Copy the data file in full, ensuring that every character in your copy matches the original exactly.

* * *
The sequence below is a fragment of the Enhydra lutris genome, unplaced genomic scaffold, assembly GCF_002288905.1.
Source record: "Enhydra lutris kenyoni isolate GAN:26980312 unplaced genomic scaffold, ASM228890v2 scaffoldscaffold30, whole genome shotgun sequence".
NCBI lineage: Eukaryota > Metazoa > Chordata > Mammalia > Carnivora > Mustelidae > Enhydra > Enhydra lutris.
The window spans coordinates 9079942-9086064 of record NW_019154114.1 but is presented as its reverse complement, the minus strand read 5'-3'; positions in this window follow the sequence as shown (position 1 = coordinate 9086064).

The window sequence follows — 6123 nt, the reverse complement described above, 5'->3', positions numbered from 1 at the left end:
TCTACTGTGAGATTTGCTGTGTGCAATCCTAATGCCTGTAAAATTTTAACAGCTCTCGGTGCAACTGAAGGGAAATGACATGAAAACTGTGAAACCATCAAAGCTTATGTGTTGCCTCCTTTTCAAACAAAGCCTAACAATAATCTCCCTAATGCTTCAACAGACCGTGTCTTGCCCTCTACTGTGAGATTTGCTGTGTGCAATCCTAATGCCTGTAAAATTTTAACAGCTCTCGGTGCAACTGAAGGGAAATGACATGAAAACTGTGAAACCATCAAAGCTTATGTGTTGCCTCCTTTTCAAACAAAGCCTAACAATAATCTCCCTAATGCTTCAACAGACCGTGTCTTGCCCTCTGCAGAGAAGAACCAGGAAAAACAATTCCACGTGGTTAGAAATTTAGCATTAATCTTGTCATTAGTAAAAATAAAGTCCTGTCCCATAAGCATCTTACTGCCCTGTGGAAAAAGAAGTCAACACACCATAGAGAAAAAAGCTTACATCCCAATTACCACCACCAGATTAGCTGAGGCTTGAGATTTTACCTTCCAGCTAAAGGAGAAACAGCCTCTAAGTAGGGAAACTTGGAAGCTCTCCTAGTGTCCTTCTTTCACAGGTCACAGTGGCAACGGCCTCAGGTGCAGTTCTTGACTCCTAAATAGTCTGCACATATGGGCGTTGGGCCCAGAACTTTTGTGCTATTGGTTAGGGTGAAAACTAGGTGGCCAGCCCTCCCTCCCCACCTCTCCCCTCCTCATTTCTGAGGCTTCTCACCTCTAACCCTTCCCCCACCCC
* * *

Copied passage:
The sequence below is a fragment of the Enhydra lutris genome, unplaced genomic scaffold, assembly GCF_002288905.1.
Source record: "Enhydra lutris kenyoni isolate GAN:26980312 unplaced genomic scaffold, ASM228890v2 scaffoldscaffold30, whole genome shotgun sequence".
NCBI lineage: Eukaryota > Metazoa > Chordata > Mammalia > Carnivora > Mustelidae > Enhydra > Enhydra lutris.
The window spans coordinates 9079942-9086064 of record NW_019154114.1 but is presented as its reverse complement, the minus strand read 5'-3'; positions in this window follow the sequence as shown (position 1 = coordinate 9086064).

The window sequence follows — 6123 nt, the reverse complement described above, 5'->3', positions numbered from 1 at the left end:
TCTACTGTGAGATTTGCTGTGTGCAATCCTAATGCCTGTAAAATTTTAACAGCTCTCGGTGCAACTGAAGGGAAATGACATGAAAACTGTGAAACCATCAAAGCTTATGTGTTGCCTCCTTTTCAAACAAAGCCTAACAATAATCTCCCTAATGCTTCAACAGACCGTGTCTTGCCCTCTACTGTGAGATTTGCTGTGTGCAATCCTAATGCCTGTAAAATTTTAACAGCTCTCGGTGCAACTGAAGGGAAATGACATGAAAACTGTGAAACCATCAAAGCTTATGTGTTGCCTCCTTTTCAAACAAAGCCTAACAATAATCTCCCTAATGCTTCAACAGACCGTGTCTTGCCCTCTGCAGAGAAGAACCAGGAAAAACAATTCCACGTGGTTAGAAATTTAGCATTAATCTTGTCATTAGTAAAAATAAAGTCCTGTCCCATAAGCATCTTACTGCCCTGTGGAAAAAGAAGTCAACACACCATAGAGAAAAAAGCTTACATCCCAATTACCACCACCAGATTAGCTGAGGCTTGAGATTTTACCTTCCAGCTAAAGGAGAAACAGCCTCTAAGTAGGGAAACTTGGAAGCTCTCCTAGTGTCCTTCTTTCACAGGTCACAGTGGCAACGGCCTCAGGTGCAGTTCTTGACTCCTAAATAGTCTGCACATATGGGCGTTGGGCCCAGAACTTTTGTGCTATTGGTTAGGGTGAAAACTAGGTGGCCAGCCCTCCCTCCCCACCTCTCCCCTCCTCATTTCTGAGGCTTCTCACCTCTAACCCTTCCCCCACCCC